YOU'LL HAVE no trouble spotting the double entendre in "Flight," a stunning drama featuring Denzel Washington as an airplane pilot who's at once a hero and an addict.
Washington's "Whip" Whitaker is a pilot who doesn't have to be at 20,000 feet to be high. That's the obvious reference, and it's presented here with subversive nerve: Whip's actually a better pilot than most when he's found the right mixture of alcohol and cocaine.
But there's yet a third meaning to the movie's title, and we see it kick in after the bravura crash-landing sequence that director Robert Zemeckis uses to open the movie, wherein the born-to-fly Whitaker makes a series of fantastic and unprecedented maneuvers to save a crippled airliner from nose-diving into the ground. (The sequence is simply dazzling. It's a white-knuckle thrill and a technical triumph, but also note the amazing amount of character information that Zemeckis manages to impart with deft visual touches.)
Whitaker doesn't save everybody, but he saves many, and the flight data recorder leaves an incontrovertible record of the pilot's moxie and innovative genius.
Now, about that blood-alcohol level . . .
Whitaker skips town as soon as he can walk out of the hospital. He knows he saved lives, but he also know he was stoned, so he flees the swarming press corps and hides out on the now-abandoned farm where he learned his seat-of-the-pants flying on crop dusters.
He surfaces to meet with his union boss (Bruce Greenwood) and heavy-hitting union attorney (Don Cheadle), who are trying to have his toxicology report suppressed. In this, they have the support of the airline owner (Peter Gerety), who would like to deflect liability in the lawsuits sure to follow.
At this point the deeper meaning of the movie's title takes hold, and "Flight," we begin to see, is also a chronicle of evasion.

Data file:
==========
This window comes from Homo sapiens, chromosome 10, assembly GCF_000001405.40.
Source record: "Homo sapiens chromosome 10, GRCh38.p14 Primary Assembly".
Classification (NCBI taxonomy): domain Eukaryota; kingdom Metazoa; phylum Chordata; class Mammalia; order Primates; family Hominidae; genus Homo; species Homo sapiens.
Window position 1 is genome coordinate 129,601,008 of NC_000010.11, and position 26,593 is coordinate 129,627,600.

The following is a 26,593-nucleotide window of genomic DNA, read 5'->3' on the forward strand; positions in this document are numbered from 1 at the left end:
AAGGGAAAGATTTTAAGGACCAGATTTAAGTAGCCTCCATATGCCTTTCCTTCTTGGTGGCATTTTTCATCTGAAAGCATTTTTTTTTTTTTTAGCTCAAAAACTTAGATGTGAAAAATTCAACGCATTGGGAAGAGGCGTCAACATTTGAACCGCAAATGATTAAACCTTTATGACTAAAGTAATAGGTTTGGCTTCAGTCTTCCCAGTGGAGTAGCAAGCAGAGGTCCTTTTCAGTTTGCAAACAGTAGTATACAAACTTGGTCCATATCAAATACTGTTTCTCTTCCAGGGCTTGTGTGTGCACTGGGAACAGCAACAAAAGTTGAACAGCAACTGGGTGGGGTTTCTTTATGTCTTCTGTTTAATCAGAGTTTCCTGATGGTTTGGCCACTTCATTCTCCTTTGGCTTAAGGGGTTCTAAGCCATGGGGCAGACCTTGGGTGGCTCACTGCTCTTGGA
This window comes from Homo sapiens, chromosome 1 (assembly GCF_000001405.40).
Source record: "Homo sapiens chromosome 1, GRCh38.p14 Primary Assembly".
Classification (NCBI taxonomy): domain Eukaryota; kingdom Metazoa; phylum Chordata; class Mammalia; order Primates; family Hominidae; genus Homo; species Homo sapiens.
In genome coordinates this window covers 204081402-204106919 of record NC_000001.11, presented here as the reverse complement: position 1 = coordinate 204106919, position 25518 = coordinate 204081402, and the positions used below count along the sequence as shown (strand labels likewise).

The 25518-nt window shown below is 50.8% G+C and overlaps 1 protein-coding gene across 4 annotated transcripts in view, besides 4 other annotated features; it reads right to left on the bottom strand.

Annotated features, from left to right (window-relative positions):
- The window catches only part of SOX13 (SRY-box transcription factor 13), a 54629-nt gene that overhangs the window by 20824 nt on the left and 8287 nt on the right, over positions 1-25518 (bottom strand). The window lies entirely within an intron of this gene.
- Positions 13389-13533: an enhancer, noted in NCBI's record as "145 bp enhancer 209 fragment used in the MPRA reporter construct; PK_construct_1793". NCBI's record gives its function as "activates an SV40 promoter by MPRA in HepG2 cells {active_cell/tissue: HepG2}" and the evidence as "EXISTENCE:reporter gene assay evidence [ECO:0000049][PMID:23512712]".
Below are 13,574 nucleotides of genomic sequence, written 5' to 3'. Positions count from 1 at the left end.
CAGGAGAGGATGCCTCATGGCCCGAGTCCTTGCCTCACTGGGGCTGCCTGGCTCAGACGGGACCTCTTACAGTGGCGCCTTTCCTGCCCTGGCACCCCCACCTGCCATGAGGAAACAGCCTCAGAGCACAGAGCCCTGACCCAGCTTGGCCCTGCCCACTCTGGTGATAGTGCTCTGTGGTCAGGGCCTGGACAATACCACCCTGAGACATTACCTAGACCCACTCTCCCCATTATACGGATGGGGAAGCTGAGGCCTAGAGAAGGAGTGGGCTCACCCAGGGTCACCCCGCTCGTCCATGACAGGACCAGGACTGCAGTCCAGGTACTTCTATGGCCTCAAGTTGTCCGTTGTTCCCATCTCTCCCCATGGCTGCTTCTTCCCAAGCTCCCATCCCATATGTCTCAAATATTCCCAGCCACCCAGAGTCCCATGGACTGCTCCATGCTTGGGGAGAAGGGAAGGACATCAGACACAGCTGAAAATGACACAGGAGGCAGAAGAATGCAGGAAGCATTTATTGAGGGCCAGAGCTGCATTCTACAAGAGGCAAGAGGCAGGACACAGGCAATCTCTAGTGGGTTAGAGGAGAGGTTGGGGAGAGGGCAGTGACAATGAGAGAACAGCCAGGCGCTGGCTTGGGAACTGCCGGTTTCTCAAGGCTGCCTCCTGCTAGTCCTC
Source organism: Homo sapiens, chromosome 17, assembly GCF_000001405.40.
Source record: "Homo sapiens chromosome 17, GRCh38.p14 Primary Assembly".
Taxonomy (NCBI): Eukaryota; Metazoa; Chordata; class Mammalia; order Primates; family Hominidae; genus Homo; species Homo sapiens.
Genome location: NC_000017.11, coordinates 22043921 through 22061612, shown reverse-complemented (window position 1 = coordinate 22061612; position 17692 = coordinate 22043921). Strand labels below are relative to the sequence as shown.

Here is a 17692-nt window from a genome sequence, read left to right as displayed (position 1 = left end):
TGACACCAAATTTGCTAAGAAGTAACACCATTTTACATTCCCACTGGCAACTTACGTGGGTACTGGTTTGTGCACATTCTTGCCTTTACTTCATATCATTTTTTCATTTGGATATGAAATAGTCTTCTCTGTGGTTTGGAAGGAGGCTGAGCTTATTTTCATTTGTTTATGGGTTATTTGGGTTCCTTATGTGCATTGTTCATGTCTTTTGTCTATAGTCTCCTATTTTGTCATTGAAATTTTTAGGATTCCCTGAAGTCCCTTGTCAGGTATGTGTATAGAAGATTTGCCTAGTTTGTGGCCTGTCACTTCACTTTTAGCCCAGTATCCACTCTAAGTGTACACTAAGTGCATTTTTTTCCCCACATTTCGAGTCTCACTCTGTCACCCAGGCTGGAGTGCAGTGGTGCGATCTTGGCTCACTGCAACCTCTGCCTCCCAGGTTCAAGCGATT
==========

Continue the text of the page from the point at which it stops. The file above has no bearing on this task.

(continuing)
There is a fourth man involved in this process of deception: Whitaker's drug dealer, played with Falstaffian joy by John Goodman. It's his job to provide Whitaker with just the right cocktail of chemical confidence to keep him flying level as investigators close in (the Federal Aviation Administration, led by Melissa Leo, is circling the truth).
For Whitaker, finding advocates to lie on his behalf is the easy part. Deceiving himself is harder, and we see him slowly unravel at home, where he takes up with a fellow addict (Kelly Reilly), but even she flinches at his binge of self-destruction.
Washington is phenomenally good in this role, and it could not have been an easy one for him to choose. He's the closest thing we have these days to a Golden Age star. He has such gravity and authority that people do not like to see him fail, and I think he senses this.
And "Flight" is not like "Training Day," an against-type exercise wherein you could see Washington revel in being "bad." There are moments in "Flight" when he steps entirely outside his well-known zone of cool and his natural dignity. But it's not a stunt, or some self-serving showcase. He's taking us somewhere. To a riveting moment of truth wherein Whitaker understands that landing that doomed plane will not be his biggest test in life.
This is one of the best things Washington's ever done. Ditto for Zemeckis, for whom "Flight" might be seen as a piece with the reach and ambition of "Forrest Gump" and "Cast Away," his underrated study of a shipwrecked man whose isolation takes on a spiritual dimension.
There is a hint of this in "Flight" - talk of the "souls" on board, the way the faltering plane clips a church steeple, the way Whip interacts with his fundamentalist co-pilot, the strange conversation he has with a dying man (James Badge Dale) in a hospital stairwell and the way the soundtrack invokes "Sympathy for the Devil."
The result is a movie that resonates deeply. Its moral autopsy of a crash and its aftermath of butt-covering and blame-shifting is ideally suited to our time.
Contact movie critic Gary Thompson at 215-854-5992 or firstname.lastname@example.org. Read his blog at philly.com/KeepItReel.